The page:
Canada’s multiculturality is one of our greatest assets, we will invest to make sure no one is left behind.

4) We’ve had some tremendous support from both our provincial and federal counterparts in funding Phases 1 and 2 of LRT, but there’s still more work to do. Would you and your party be willing to help fund phase 3 of LRT and other public transportation projects?

Increased investments in active transportation are absolutely necessary.  The Green Party believes strongly in public transportation and relieving the congestion in our cities. Working together with municipal and federal government we will work towards solutions to increase and optimize our public transportation system, including Ottawa’s LRT system. The Green Party will increase funding to stimulate a massive re-investment in public transportation and provide financial support to provide free public transit passes to those living below the poverty line. Increased investments in active transportation are absolutely necessary.  

5) What do you, and your party, plan on doing to tackle the opioid crisis? Will you take a leadership role?

The Green Party will take a leadership role in tackling the Opioid crisis. We believe that drug addictions are a health problem and not as criminal offences. Evidence from other countries suggests that punitive approaches result in a higher number of deaths and negative health impacts. We believe that substance abuse and addiction are complex issues that require a range of approaches and a variety of treatment and education programs. Access to safe supply and mental health support are key. Our focus will be focused on harm reduction, treatment, and prevention.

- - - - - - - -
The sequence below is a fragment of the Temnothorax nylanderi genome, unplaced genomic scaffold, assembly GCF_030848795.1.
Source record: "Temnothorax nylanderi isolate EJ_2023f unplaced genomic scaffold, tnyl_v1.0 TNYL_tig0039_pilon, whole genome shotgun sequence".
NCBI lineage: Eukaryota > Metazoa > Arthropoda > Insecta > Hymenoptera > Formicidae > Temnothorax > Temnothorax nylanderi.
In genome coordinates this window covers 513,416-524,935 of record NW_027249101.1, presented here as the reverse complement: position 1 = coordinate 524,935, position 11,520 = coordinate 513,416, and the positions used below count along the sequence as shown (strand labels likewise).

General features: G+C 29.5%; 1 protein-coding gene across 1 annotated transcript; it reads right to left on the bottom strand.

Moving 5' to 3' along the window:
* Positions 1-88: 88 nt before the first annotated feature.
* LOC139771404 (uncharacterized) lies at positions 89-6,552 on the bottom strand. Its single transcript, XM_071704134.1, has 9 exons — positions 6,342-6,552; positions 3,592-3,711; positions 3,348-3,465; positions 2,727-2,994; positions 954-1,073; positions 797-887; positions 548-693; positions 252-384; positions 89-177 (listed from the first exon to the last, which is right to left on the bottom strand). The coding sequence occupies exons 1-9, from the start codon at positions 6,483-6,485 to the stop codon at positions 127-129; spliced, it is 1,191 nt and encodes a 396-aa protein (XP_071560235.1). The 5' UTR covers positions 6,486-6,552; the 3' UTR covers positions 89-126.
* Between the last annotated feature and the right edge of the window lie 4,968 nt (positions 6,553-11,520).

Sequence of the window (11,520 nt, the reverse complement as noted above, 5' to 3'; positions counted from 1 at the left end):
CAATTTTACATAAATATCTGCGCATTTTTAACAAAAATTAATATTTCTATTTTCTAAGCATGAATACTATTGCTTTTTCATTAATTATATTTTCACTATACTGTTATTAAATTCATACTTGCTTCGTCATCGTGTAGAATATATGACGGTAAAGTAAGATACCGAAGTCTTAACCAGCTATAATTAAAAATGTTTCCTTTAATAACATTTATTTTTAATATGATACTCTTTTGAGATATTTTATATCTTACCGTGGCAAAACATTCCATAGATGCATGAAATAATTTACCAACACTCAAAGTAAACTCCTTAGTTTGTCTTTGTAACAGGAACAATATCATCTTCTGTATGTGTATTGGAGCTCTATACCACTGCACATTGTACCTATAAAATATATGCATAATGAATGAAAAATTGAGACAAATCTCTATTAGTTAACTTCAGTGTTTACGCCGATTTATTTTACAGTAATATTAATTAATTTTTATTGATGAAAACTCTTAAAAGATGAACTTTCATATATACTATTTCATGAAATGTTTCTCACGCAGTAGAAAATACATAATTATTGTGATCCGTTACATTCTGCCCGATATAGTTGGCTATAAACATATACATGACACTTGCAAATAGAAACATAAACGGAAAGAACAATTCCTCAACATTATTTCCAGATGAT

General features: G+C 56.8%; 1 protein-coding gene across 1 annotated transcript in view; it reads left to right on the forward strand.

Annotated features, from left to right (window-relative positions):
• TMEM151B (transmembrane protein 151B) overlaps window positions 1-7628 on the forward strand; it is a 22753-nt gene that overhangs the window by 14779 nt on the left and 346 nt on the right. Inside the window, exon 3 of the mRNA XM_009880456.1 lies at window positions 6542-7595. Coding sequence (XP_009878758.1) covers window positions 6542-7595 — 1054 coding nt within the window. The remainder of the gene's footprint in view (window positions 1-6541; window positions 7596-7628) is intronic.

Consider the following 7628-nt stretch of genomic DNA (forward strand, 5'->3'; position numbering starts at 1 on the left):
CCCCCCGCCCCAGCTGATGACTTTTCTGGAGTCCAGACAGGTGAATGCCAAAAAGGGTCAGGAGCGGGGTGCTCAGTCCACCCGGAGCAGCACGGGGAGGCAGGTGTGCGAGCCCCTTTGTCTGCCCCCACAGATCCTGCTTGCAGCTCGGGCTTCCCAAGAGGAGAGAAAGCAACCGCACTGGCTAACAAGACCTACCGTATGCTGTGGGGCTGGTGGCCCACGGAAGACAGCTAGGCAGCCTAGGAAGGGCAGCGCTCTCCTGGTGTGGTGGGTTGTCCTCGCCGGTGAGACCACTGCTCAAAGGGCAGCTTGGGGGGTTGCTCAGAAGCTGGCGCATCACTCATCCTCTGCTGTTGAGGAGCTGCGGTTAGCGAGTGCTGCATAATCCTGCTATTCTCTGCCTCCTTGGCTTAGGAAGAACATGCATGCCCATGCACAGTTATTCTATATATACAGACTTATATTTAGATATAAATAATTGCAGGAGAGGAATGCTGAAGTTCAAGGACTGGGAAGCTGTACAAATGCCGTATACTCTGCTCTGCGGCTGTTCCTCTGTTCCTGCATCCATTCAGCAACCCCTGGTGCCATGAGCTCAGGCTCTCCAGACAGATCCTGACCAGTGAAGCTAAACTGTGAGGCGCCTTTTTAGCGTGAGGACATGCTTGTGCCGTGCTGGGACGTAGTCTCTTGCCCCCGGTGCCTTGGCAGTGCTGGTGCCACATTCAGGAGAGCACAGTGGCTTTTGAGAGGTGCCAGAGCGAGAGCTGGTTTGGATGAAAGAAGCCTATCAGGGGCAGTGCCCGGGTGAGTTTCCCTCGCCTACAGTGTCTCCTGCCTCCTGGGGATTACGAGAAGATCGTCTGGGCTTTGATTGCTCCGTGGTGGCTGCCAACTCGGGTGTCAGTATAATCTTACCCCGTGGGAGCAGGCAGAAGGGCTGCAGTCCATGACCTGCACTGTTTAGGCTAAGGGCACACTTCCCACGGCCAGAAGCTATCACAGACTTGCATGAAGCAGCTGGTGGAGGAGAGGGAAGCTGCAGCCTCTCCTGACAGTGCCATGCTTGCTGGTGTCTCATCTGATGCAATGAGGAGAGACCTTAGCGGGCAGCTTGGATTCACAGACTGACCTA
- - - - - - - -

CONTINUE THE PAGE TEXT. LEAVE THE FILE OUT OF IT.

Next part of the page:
6) Why are you running?

Because I believe that we have the solutions for every problem we face today and thus for ages, what’s missing is a strong political will and a vision that goes beyond the next elections. I believe we have the resources and talent to create a truly just society. I also strongly trust Fair and Equal representation is not only key to foster civic engagement but also crucial for the effectiveness of those solution. 

What inspired me to run for Ottawa-Vanier with Green Party of Canada was a vision & an approach based on evidence with a focus on sustainability.

I am a determined to look at what is best for my community, proudly representing Ottawa-Vanier. Let’s move forward together.

PAUL DURST, PPC CANDIDATE

1) What will you and your party do to help with the housing and homelessness crisis in our city?

We’ll be sticking to things that are within our jurisdiction, but it’s absolutely a major concern for us. One of the things I’m most concerned about is the homelessness of our veterans. We’ve got a very good veteran’s platform out which shows them and gives them the respect they deserve. Our question is why are there 5000 homeless veterans across Canada right now? We’re going to help solve that problem.

2) Seniors are a major part of the community; we are always trying to help them. We recently renovated the Pat Clarke Community Centre to give our Gloucester 50+ Centre a new space. What do you, and you party, plan to do in terms of seniors?